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© 2000 James Walker

Whether one plays mallet instruments with two mallets or four, it is an important but often overlooked issue:  what sticking is best for a particular passage?  While there usually is more than one solution for a given melodic line, there are factors which one should consider when creating stickings.

1.  Alternating Hands as a Starting Point

A good starting point for creating stickings is alternating hands.  The consistent "left-right-left..." pattern lends itself to even articulation and rhythm, whether leading with the left hand or the right.  When doubling in either hand, the tendency is for the second note of the doubling to be "ghosted" slightly, played at a lower volume than the first note.

2.  Adjusting Stickings to Suit the Rhythmic/Metric Phrasing

Players of brass instruments will utilize consistent tonguing when articulating similar passages, and this is a concept which may be applied to percussion instruments.  Consistency of sticking contributes greatly to consistency of sound and phrasing in these two examples:

ex. 1ex. 1

ex. 2ex. 2

3.  Accented Patterns or Polyphonic Textures

If a melodic line utilizes accents, or suggests some sort of polyphony (such as the pedal point shown in the second example here), one's sticking may be altered to suit the line; assigning all of the accented notes to one hand or the other makes it easier to maintain two separate dynamics levels within a phrase.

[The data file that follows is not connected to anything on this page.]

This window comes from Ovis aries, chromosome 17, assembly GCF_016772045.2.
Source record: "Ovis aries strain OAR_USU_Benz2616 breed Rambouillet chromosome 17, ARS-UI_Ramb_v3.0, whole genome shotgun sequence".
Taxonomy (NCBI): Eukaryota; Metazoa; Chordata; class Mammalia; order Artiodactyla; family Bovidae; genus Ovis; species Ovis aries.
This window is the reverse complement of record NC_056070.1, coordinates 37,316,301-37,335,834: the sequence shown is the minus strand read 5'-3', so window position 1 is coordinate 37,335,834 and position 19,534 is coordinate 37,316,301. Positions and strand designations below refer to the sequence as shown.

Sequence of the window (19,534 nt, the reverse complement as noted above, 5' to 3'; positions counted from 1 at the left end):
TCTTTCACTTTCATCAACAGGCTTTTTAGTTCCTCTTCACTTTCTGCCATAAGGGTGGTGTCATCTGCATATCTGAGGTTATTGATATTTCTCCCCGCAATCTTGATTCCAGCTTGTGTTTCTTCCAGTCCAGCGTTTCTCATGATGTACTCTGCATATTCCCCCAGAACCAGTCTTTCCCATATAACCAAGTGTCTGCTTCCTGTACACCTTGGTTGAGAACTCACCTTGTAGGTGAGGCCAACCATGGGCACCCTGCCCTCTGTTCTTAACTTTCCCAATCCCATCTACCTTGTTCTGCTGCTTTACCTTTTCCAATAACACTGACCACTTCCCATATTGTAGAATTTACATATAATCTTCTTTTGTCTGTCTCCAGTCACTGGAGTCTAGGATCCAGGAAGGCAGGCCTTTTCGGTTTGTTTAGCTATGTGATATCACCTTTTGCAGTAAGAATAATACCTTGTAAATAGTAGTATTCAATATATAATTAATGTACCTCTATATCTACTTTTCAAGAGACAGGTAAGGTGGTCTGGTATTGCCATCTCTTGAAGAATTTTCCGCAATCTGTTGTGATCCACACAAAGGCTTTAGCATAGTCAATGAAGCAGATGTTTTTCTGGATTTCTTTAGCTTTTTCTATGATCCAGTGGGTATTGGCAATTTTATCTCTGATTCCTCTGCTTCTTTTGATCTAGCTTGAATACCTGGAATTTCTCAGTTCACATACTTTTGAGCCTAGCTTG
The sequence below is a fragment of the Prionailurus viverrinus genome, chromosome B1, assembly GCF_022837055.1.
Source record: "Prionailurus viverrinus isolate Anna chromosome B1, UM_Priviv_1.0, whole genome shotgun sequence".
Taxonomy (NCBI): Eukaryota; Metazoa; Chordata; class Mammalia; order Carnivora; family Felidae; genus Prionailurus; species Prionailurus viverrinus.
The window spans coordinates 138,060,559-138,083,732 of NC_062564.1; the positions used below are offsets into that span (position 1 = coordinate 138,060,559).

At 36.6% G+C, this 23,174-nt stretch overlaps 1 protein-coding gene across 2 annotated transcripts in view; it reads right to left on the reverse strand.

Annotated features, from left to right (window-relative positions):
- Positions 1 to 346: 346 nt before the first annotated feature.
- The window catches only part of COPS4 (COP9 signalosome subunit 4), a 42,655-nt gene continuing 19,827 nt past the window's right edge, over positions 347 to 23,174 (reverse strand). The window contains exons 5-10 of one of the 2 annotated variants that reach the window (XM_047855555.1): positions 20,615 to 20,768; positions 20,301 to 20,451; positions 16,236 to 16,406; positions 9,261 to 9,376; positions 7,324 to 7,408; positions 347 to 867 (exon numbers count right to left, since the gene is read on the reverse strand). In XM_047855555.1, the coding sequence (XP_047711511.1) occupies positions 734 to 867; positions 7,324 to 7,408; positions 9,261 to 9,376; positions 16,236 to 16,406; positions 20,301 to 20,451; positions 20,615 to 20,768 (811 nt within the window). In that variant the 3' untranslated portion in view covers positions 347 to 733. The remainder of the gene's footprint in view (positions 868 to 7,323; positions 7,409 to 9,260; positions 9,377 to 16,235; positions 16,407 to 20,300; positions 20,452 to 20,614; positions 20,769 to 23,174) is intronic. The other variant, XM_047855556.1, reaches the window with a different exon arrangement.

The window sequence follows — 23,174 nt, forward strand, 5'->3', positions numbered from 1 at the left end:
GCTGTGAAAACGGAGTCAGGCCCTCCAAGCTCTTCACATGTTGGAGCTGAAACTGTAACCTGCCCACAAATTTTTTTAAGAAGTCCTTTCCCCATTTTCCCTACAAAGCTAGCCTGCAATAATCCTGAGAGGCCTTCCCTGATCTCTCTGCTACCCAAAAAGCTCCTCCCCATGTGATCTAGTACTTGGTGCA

ex. 3ex. 3

ex. 4ex. 4

(This sort of approach is recommended only if the physical execution of the phrase allows it, as in the examples shown here; the difficulty of applying this concept to lines which cross above and below each other may negate the benefits.)

4.  Optimizing Movement Around the Instrument

Certain scales and arpeggios lend themselves to playing all notes on the lower manual of the mallet instrument (same as the white keys of a piano) with one hand, and all notes on the upper manual (the black keys of a piano) with the other.  While this approach incorporates the challenge of executing double stickings evenly, that challenge is balanced against the minimized arm movement required to execute a line.  In the diagrams here, note how much less motion away from and towards the player's body, is involved when one utilizes this upper manual vs. lower manual approach.

"alternating sticking"

"upper manual vs. lower manual"

While there often is more than one acceptable sticking for a given passage, there are certain factors one should address when making these decisions.  Eventually, these concepts become internalized, and one instinctively selects an appropriate sticking for a given phrase.

For ideas regarding sticking options with four-mallet grips, please see the "Classical Techniques for Jazz Mallets" lesson on this website.

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